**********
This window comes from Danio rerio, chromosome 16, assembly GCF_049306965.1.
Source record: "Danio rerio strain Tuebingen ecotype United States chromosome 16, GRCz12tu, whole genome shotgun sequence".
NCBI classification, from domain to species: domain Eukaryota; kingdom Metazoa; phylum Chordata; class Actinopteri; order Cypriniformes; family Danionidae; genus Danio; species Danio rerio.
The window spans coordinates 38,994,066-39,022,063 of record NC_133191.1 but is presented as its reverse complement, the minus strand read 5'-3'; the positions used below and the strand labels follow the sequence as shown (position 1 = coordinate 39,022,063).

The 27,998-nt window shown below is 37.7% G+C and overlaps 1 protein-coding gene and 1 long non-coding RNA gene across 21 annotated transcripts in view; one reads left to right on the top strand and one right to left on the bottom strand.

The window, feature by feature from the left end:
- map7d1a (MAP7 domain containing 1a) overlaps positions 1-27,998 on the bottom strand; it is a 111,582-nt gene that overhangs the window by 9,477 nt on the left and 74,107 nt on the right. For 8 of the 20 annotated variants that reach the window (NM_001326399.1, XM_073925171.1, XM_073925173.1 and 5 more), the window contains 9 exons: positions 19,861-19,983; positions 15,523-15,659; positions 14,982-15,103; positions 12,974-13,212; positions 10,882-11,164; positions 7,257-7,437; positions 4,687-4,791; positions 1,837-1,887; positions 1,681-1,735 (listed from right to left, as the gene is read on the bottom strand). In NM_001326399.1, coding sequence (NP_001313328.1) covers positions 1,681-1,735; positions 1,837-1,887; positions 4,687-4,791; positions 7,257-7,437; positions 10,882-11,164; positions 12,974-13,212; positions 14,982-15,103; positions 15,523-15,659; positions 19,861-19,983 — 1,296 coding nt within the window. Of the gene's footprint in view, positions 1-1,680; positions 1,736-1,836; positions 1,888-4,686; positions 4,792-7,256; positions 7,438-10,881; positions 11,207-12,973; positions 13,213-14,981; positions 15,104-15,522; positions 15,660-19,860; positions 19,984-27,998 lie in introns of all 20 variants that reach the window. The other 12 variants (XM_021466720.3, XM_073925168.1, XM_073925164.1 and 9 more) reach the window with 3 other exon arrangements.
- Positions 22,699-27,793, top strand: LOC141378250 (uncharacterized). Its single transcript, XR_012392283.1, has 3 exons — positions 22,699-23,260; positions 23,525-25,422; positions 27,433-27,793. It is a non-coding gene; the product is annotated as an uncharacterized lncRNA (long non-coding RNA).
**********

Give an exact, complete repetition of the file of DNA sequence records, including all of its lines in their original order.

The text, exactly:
This window comes from Danio rerio, chromosome 16, assembly GCF_049306965.1.
Source record: "Danio rerio strain Tuebingen ecotype United States chromosome 16, GRCz12tu, whole genome shotgun sequence".
NCBI classification, from domain to species: domain Eukaryota; kingdom Metazoa; phylum Chordata; class Actinopteri; order Cypriniformes; family Danionidae; genus Danio; species Danio rerio.
The window spans coordinates 38,994,066-39,022,063 of record NC_133191.1 but is presented as its reverse complement, the minus strand read 5'-3'; the positions used below and the strand labels follow the sequence as shown (position 1 = coordinate 39,022,063).

The 27,998-nt window shown below is 37.7% G+C and overlaps 1 protein-coding gene and 1 long non-coding RNA gene across 21 annotated transcripts in view; one reads left to right on the top strand and one right to left on the bottom strand.

The window, feature by feature from the left end:
- map7d1a (MAP7 domain containing 1a) overlaps positions 1-27,998 on the bottom strand; it is a 111,582-nt gene that overhangs the window by 9,477 nt on the left and 74,107 nt on the right. For 8 of the 20 annotated variants that reach the window (NM_001326399.1, XM_073925171.1, XM_073925173.1 and 5 more), the window contains 9 exons: positions 19,861-19,983; positions 15,523-15,659; positions 14,982-15,103; positions 12,974-13,212; positions 10,882-11,164; positions 7,257-7,437; positions 4,687-4,791; positions 1,837-1,887; positions 1,681-1,735 (listed from right to left, as the gene is read on the bottom strand). In NM_001326399.1, coding sequence (NP_001313328.1) covers positions 1,681-1,735; positions 1,837-1,887; positions 4,687-4,791; positions 7,257-7,437; positions 10,882-11,164; positions 12,974-13,212; positions 14,982-15,103; positions 15,523-15,659; positions 19,861-19,983 — 1,296 coding nt within the window. Of the gene's footprint in view, positions 1-1,680; positions 1,736-1,836; positions 1,888-4,686; positions 4,792-7,256; positions 7,438-10,881; positions 11,207-12,973; positions 13,213-14,981; positions 15,104-15,522; positions 15,660-19,860; positions 19,984-27,998 lie in introns of all 20 variants that reach the window. The other 12 variants (XM_021466720.3, XM_073925168.1, XM_073925164.1 and 9 more) reach the window with 3 other exon arrangements.
- Positions 22,699-27,793, top strand: LOC141378250 (uncharacterized). Its single transcript, XR_012392283.1, has 3 exons — positions 22,699-23,260; positions 23,525-25,422; positions 27,433-27,793. It is a non-coding gene; the product is annotated as an uncharacterized lncRNA (long non-coding RNA).